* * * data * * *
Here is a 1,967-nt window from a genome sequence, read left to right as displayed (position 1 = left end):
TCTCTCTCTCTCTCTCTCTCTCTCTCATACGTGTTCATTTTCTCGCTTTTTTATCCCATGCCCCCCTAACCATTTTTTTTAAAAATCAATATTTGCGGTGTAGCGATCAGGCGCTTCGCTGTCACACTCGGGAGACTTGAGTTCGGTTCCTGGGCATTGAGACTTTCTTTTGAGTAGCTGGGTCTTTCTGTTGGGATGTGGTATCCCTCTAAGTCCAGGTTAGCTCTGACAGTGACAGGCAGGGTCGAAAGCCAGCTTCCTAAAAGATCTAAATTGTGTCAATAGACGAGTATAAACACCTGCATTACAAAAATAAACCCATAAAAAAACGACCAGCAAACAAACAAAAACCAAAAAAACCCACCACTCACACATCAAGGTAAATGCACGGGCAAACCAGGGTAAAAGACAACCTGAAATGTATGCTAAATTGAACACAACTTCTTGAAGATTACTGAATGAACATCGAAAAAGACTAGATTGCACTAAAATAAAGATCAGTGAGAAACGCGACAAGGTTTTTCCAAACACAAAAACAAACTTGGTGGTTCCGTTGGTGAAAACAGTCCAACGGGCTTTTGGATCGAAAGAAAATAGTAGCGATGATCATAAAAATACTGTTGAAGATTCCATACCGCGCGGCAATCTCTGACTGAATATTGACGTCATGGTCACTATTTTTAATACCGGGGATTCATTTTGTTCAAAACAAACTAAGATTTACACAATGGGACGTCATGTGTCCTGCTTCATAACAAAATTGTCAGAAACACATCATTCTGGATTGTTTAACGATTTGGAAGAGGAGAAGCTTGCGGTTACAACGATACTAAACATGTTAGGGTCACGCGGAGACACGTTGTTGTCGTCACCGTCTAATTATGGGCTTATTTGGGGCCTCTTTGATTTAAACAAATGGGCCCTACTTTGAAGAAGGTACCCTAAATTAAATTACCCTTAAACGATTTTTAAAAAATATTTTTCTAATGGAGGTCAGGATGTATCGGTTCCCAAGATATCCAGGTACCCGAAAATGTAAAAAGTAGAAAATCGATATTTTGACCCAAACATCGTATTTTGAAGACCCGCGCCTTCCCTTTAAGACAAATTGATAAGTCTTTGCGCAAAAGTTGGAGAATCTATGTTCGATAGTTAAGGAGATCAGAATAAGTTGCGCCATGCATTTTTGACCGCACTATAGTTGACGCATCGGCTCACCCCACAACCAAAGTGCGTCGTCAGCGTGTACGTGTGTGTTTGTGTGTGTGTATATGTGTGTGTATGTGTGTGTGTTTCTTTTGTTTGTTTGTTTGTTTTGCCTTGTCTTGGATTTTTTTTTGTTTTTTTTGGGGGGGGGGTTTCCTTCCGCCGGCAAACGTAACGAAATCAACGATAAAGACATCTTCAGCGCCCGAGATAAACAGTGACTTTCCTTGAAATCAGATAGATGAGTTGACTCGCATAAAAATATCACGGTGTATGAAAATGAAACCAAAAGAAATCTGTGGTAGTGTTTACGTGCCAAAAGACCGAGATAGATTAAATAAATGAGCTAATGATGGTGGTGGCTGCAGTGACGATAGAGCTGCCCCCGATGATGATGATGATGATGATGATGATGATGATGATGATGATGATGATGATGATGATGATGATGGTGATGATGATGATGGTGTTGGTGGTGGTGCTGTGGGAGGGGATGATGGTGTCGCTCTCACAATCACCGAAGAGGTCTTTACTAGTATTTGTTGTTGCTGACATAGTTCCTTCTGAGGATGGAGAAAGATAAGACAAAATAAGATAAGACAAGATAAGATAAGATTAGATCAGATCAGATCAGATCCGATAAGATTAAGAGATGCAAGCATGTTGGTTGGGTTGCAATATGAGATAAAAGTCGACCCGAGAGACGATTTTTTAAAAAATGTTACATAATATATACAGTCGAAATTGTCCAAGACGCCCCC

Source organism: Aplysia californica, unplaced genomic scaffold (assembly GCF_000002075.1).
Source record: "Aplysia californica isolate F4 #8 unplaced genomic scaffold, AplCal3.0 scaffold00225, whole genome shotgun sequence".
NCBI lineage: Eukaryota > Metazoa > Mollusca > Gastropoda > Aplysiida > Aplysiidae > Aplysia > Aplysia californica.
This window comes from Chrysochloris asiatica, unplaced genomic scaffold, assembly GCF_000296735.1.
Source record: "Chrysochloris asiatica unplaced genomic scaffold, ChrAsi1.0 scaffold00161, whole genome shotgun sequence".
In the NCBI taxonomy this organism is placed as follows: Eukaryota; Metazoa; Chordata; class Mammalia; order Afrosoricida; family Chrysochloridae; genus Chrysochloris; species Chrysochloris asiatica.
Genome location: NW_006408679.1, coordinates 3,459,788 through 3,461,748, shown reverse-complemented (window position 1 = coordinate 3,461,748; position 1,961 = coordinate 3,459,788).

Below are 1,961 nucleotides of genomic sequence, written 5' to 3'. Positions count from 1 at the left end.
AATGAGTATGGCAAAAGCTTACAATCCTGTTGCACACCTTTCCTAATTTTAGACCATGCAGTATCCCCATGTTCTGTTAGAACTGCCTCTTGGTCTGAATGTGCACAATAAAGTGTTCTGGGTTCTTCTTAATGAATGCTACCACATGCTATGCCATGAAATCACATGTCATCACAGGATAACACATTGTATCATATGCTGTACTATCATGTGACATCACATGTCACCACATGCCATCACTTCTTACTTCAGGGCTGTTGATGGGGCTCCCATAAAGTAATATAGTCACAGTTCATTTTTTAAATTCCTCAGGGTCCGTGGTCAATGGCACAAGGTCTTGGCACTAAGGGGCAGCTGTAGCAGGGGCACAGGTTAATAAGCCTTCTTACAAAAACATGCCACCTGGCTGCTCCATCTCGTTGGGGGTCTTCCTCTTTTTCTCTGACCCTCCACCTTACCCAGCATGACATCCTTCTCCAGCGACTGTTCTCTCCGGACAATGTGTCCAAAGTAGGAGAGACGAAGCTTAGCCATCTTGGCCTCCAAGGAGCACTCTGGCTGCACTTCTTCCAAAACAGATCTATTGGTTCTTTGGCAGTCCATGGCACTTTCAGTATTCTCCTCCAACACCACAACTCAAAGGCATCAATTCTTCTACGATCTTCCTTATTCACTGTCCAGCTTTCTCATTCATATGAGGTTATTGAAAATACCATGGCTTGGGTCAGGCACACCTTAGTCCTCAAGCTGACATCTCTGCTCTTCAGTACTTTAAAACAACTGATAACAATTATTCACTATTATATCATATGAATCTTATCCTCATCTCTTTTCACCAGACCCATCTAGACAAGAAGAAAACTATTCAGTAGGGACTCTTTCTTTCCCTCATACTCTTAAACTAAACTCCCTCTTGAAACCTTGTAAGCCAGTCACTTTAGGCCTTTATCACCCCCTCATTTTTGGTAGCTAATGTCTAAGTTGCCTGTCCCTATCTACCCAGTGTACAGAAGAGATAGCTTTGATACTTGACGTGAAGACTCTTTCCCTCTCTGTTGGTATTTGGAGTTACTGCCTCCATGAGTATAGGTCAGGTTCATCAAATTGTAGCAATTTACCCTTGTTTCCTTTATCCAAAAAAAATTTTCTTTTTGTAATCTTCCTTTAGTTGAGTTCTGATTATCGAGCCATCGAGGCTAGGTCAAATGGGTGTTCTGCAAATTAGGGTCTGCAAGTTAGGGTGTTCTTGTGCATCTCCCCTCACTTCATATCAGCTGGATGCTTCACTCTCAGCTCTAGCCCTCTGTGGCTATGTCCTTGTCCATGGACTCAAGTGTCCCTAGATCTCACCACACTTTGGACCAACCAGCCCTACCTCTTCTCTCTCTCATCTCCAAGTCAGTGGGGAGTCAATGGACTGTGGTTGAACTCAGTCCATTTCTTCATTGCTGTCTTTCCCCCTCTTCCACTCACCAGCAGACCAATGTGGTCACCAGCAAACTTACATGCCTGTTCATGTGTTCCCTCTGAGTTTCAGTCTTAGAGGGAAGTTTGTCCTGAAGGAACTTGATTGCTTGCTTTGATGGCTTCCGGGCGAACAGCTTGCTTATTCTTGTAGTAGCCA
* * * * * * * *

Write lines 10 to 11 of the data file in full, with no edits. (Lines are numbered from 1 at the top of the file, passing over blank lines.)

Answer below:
Below are 1,961 nucleotides of genomic sequence, written 5' to 3'. Positions count from 1 at the left end.
AATGAGTATGGCAAAAGCTTACAATCCTGTTGCACACCTTTCCTAATTTTAGACCATGCAGTATCCCCATGTTCTGTTAGAACTGCCTCTTGGTCTGAATGTGCACAATAAAGTGTTCTGGGTTCTTCTTAATGAATGCTACCACATGCTATGCCATGAAATCACATGTCATCACAGGATAACACATTGTATCATATGCTGTACTATCATGTGACATCACATGTCACCACATGCCATCACTTCTTACTTCAGGGCTGTTGATGGGGCTCCCATAAAGTAATATAGTCACAGTTCATTTTTTAAATTCCTCAGGGTCCGTGGTCAATGGCACAAGGTCTTGGCACTAAGGGGCAGCTGTAGCAGGGGCACAGGTTAATAAGCCTTCTTACAAAAACATGCCACCTGGCTGCTCCATCTCGTTGGGGGTCTTCCTCTTTTTCTCTGACCCTCCACCTTACCCAGCATGACATCCTTCTCCAGCGACTGTTCTCTCCGGACAATGTGTCCAAAGTAGGAGAGACGAAGCTTAGCCATCTTGGCCTCCAAGGAGCACTCTGGCTGCACTTCTTCCAAAACAGATCTATTGGTTCTTTGGCAGTCCATGGCACTTTCAGTATTCTCCTCCAACACCACAACTCAAAGGCATCAATTCTTCTACGATCTTCCTTATTCACTGTCCAGCTTTCTCATTCATATGAGGTTATTGAAAATACCATGGCTTGGGTCAGGCACACCTTAGTCCTCAAGCTGACATCTCTGCTCTTCAGTACTTTAAAACAACTGATAACAATTATTCACTATTATATCATATGAATCTTATCCTCATCTCTTTTCACCAGACCCATCTAGACAAGAAGAAAACTATTCAGTAGGGACTCTTTCTTTCCCTCATACTCTTAAACTAAACTCCCTCTTGAAACCTTGTAAGCCAGTCACTTTAGGCCTTTATCACCCCCTCATTTTTGGTAGCTAATGTCTAAGTTGCCTGTCCCTATCTACCCAGTGTACAGAAGAGATAGCTTTGATACTTGACGTGAAGACTCTTTCCCTCTCTGTTGGTATTTGGAGTTACTGCCTCCATGAGTATAGGTCAGGTTCATCAAATTGTAGCAATTTACCCTTGTTTCCTTTATCCAAAAAAAATTTTCTTTTTGTAATCTTCCTTTAGTTGAGTTCTGATTATCGAGCCATCGAGGCTAGGTCAAATGGGTGTTCTGCAAATTAGGGTCTGCAAGTTAGGGTGTTCTTGTGCATCTCCCCTCACTTCATATCAGCTGGATGCTTCACTCTCAGCTCTAGCCCTCTGTGGCTATGTCCTTGTCCATGGACTCAAGTGTCCCTAGATCTCACCACACTTTGGACCAACCAGCCCTACCTCTTCTCTCTCTCATCTCCAAGTCAGTGGGGAGTCAATGGACTGTGGTTGAACTCAGTCCATTTCTTCATTGCTGTCTTTCCCCCTCTTCCACTCACCAGCAGACCAATGTGGTCACCAGCAAACTTACATGCCTGTTCATGTGTTCCCTCTGAGTTTCAGTCTTAGAGGGAAGTTTGTCCTGAAGGAACTTGATTGCTTGCTTTGATGGCTTCCGGGCGAACAGCTTGCTTATTCTTGTAGTAGCCA